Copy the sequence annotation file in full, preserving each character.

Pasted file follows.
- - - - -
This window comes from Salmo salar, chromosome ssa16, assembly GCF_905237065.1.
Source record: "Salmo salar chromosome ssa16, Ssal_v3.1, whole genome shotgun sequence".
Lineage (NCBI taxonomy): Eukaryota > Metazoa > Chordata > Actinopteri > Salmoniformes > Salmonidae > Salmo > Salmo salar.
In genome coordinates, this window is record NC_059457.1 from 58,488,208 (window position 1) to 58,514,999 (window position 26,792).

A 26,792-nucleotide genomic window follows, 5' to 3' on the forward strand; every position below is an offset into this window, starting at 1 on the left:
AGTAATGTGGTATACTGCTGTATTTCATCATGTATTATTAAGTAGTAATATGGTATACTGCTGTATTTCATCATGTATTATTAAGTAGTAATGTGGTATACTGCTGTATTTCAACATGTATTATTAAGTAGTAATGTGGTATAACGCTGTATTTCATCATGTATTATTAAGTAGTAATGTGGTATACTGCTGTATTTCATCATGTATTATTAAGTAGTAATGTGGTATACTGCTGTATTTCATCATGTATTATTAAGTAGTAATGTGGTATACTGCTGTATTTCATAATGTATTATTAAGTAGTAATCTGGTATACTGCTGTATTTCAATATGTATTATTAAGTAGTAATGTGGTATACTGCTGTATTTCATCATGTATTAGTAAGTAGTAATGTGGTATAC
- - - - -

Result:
This window comes from Salmo salar, chromosome ssa16, assembly GCF_905237065.1.
Source record: "Salmo salar chromosome ssa16, Ssal_v3.1, whole genome shotgun sequence".
Lineage (NCBI taxonomy): Eukaryota > Metazoa > Chordata > Actinopteri > Salmoniformes > Salmonidae > Salmo > Salmo salar.
In genome coordinates, this window is record NC_059457.1 from 58,488,208 (window position 1) to 58,514,999 (window position 26,792).

A 26,792-nucleotide genomic window follows, 5' to 3' on the forward strand; every position below is an offset into this window, starting at 1 on the left:
AGTAATGTGGTATACTGCTGTATTTCATCATGTATTATTAAGTAGTAATATGGTATACTGCTGTATTTCATCATGTATTATTAAGTAGTAATGTGGTATACTGCTGTATTTCAACATGTATTATTAAGTAGTAATGTGGTATAACGCTGTATTTCATCATGTATTATTAAGTAGTAATGTGGTATACTGCTGTATTTCATCATGTATTATTAAGTAGTAATGTGGTATACTGCTGTATTTCATCATGTATTATTAAGTAGTAATGTGGTATACTGCTGTATTTCATAATGTATTATTAAGTAGTAATCTGGTATACTGCTGTATTTCAATATGTATTATTAAGTAGTAATGTGGTATACTGCTGTATTTCATCATGTATTAGTAAGTAGTAATGTGGTATAC